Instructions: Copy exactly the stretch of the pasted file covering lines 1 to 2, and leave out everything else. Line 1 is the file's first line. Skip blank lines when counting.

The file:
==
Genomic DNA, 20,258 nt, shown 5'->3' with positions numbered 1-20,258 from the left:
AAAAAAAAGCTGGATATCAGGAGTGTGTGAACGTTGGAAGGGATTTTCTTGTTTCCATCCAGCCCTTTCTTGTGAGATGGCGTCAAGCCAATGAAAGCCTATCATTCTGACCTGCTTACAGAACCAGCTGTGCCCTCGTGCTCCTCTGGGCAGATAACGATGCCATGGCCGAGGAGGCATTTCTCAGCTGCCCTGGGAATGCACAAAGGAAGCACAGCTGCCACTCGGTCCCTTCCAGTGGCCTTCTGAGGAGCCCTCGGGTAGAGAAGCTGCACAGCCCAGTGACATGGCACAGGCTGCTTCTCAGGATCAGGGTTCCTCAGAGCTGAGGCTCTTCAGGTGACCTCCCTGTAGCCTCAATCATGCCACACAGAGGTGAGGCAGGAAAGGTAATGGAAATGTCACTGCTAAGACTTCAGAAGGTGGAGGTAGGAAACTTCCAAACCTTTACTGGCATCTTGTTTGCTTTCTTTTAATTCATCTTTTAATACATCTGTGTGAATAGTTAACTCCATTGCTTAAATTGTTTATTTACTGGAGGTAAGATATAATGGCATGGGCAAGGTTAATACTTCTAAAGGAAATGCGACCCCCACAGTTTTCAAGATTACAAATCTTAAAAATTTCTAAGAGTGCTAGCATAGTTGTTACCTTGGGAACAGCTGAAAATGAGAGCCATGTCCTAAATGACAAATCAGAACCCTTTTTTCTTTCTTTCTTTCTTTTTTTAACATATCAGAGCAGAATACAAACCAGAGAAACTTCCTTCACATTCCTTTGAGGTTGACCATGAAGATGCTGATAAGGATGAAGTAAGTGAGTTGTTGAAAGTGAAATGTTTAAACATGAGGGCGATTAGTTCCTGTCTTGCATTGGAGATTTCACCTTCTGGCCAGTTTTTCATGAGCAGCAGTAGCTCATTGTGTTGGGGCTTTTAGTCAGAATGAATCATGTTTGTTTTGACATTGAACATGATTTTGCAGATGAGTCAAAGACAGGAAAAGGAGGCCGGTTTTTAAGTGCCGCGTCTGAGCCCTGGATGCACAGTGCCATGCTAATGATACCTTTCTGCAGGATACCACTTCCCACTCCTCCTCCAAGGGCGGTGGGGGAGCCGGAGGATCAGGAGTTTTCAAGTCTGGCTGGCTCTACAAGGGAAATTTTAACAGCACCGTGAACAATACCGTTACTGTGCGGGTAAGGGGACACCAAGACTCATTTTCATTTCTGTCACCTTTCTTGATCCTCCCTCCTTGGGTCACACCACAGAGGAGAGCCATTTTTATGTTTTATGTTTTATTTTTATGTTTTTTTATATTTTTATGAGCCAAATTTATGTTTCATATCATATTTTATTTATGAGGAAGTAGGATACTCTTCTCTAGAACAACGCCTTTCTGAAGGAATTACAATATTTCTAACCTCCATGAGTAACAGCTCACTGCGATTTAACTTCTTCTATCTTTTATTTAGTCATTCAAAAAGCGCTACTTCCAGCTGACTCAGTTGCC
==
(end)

Genomic DNA, 20,258 nt, shown 5'->3' with positions numbered 1-20,258 from the left:
AAAAAAAAGCTGGATATCAGGAGTGTGTGAACGTTGGAAGGGATTTTCTTGTTTCCATCCAGCCCTTTCTTGTGAGATGGCGTCAAGCCAATGAAAGCCTATCATTCTGACCTGCTTACAGAACCAGCTGTGCCCTCGTGCTCCTCTGGGCAGATAACGATGCCATGGCCGAGGAGGCATTTCTCAGCTGCCCTGGGAATGCACAAAGGAAGCACAGCTGCCACTCGGTCCCTTCCAGTGGCCTTCTGAGGAGCCCTCGGGTAGAGAAGCTGCACAGCCCAGTGACATGGCACAGGCTGCTTCTCAGGATCAGGGTTCCTCAGAGCTGAGGCTCTTCAGGTGACCTCCCTGTAGCCTCAATCATGCCACACAGAGGTGAGGCAGGAAAGGTAATGGAAATGTCACTGCTAAGACTTCAGAAGGTGGAGGTAGGAAACTTCCAAACCTTTACTGGCATCTTGTTTGCTTTCTTTTAATTCATCTTTTAATACATCTGTGTGAATAGTTAACTCCATTGCTTAAATTGTTTATTTACTGGAGGTAAGATATAATGGCATGGGCAAGGTTAATACTTCTAAAGGAAATGCGACCCCCACAGTTTTCAAGATTACAAATCTTAAAAATTTCTAAGAGTGCTAGCATAGTTGTTACCTTGGGAACAGCTGAAAATGAGAGCCATGTCCTAAATGACAAATCAGAACCCTTTTTTCTTTCTTTCTTTCTTTTTTTAACATATCAGAGCAGAATACAAACCAGAGAAACTTCCTTCACATTCCTTTGAGGTTGACCATGAAGATGCTGATAAGGATGAAGTAAGTGAGTTGTTGAAAGTGAAATGTTTAAACATGAGGGCGATTAGTTCCTGTCTTGCATTGGAGATTTCACCTTCTGGCCAGTTTTTCATGAGCAGCAGTAGCTCATTGTGTTGGGGCTTTTAGTCAGAATGAATCATGTTTGTTTTGACATTGAACATGATTTTGCAGATGAGTCAAAGACAGGAAAAGGAGGCCGGTTTTTAAGTGCCGCGTCTGAGCCCTGGATGCACAGTGCCATGCTAATGATACCTTTCTGCAGGATACCACTTCCCACTCCTCCTCCAAGGGCGGTGGGGGAGCCGGAGGATCAGGAGTTTTCAAGTCTGGCTGGCTCTACAAGGGAAATTTTAACAGCACCGTGAACAATACCGTTACTGTGCGGGTAAGGGGACACCAAGACTCATTTTCATTTCTGTCACCTTTCTTGATCCTCCCTCCTTGGGTCACACCACAGAGGAGAGCCATTTTTATGTTTTATGTTTTATTTTTATGTTTTTTTATATTTTTATGAGCCAAATTTATGTTTCATATCATATTTTATTTATGAGGAAGTAGGATACTCTTCTCTAGAACAACGCCTTTCTGAAGGAATTACAATATTTCTAACCTCCATGAGTAACAGCTCACTGCGATTTAACTTCTTCTATCTTTTATTTAGTCATTCAAAAAGCGCTACTTCCAGCTGACTCAGTTGCC